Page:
Being An Artist at The Phillips Collection

Matisse_studio quai

Henri Matisse, Studio, Quai Saint-Michel, 1916. Oil on canvas, 58 1/4 x 46 in. The Phillips Collection, Washington, DC, Acquired 1940.

What is it like to be an artist working at The Phillips Collection? I tackle this question not because I claim to be an artist—far from it, in fact; I see myself more as a cultural sociologist than an artist—but because over the last month or so of working here, I have been inspired to create more than ever before. More to the point, over the next few weeks, the Phillips is exhibiting works by artists employed at the museum and I wanted to take a moment to think about how we are all affected by working amongst great art.

It is a traditionally held dictate that visitors to a museum shall passively engage with the art. Walk up to it silently, contemplate subject and color for a moment, then move on to the next piece. Here at the Phillips, however, the environment is such that one cannot help but become intimately attached to the works hanging on the walls. They become old friends, and we move from passive engagement to something more ambiguous and often awkwardly articulated. The works of art become inspiration. They pop up in dreams and motifs in our own work. Moreover, most of the museum guards have an artistic bent which allows for conversation about and active engagement with the art, and who among us does not feel a tinge of joy when we come across the many troops of school children discussing pieces and creating their own art in response? Personally, I have become obsessed with Henri Matisse’s Studio, Quai Saint-Michel. It is currently on view on the second floor of the original Phillips house in a small gallery just past Renoir’s Luncheon of the Booting Party. The painting’s size in this room makes it imposing and all consuming. It is as if you are transported into that studio space with its soft light. It has sparked in my work a new interest in color and pattern, as well as an impulse to incorporate other art forms such as music into my otherwise purely visual creations.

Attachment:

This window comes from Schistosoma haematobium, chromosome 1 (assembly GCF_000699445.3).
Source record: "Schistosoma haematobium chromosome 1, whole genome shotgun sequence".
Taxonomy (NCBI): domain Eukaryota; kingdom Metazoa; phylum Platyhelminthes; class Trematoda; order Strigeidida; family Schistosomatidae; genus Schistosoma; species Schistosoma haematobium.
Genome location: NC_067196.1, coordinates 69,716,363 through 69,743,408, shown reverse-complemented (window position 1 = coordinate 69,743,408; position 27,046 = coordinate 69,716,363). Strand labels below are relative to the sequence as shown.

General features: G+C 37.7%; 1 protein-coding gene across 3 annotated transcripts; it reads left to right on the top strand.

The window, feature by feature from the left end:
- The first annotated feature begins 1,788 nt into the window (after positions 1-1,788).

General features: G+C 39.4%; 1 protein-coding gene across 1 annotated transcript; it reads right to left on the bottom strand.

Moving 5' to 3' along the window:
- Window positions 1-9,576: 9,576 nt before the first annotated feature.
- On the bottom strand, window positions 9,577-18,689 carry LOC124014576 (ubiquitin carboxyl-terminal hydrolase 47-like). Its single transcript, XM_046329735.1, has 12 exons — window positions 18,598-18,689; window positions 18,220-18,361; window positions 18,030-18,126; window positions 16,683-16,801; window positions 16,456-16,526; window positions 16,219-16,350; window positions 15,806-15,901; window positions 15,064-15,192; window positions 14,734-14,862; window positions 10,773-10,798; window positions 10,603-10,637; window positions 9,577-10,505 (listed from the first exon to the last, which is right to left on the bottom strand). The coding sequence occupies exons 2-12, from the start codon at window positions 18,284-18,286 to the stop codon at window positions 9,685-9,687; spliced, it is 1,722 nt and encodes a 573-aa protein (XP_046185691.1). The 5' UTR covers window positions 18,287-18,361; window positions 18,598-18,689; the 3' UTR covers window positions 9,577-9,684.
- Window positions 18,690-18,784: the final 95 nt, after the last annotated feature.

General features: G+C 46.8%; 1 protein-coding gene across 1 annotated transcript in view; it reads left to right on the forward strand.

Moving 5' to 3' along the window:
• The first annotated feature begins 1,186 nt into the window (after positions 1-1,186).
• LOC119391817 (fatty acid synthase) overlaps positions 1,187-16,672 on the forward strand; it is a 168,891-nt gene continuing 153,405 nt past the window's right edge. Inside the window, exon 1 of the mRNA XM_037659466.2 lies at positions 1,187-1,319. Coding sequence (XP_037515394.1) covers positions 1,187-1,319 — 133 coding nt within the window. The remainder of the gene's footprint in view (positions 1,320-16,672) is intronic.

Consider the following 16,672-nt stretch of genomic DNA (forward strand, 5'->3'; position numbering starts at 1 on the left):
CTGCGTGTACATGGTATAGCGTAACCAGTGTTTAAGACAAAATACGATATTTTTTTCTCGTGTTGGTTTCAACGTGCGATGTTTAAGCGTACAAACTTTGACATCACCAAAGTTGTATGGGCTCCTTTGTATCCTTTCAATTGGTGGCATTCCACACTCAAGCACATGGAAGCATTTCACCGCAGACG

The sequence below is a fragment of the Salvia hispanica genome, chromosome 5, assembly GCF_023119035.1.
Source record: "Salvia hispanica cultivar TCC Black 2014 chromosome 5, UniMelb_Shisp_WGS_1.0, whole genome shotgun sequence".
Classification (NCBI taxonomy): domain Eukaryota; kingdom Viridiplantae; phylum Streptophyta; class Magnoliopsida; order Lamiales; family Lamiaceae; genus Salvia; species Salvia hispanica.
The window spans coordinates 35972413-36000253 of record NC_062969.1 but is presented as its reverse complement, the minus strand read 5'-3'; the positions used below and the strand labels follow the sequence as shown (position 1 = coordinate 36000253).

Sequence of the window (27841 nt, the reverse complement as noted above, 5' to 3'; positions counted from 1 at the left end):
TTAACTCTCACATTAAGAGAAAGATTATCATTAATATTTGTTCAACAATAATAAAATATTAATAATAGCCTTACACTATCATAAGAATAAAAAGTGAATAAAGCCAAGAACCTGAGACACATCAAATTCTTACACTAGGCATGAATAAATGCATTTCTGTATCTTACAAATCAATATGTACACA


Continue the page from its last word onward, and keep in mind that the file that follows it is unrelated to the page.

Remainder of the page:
It is impossible to remain passive in a museum like the Phillips. You are constantly confronting works in a personal way and they in turn intimately confront you. Being an artist working here is like gaining the ability of osmosis as the creative urge seeps into your veins. All I can say is, after a day’s work within this museum, I cannot wait to get back to my canvas and paints.

Dominique Lopes, Director’s Office Intern

 

Staff Show 2014: Emily Francisco

In this series, Assistant to the Education Department Emily Bray profiles participants in the 2014 James McLaughlin Memorial Staff Show.

Emily Francisco is a sculptress specializing in the creation of interactive objects that generate sound. Born in Honolulu, raised in an isolated mid-western town, educated in Saint Louis and the District of Columbia—she is a former Artist in Residence at Artisphere, and will be in Residence at Montgomery College starting in January of 2015. She kicked off Flashpoint Gallery’s 2014-2015 season with a solo exhibition titled Something Slightly Familiar, and lectured at the Smithsonian Museum of American Art as part of the Luce Foundation Center’s Art + Coffee Series. She was also a Visiting Artist and Guest Lecturer at Webster University in Saint Louis as part of the Sculpture City 2014 initiative. Emily recently participated in Transformer Gallery’s Exercises for Emerging Artists Program, contributing work for the Coda of Fermata, the region’s largest exhibition dedicated entirely to sound. She currently lives and works in the DC area.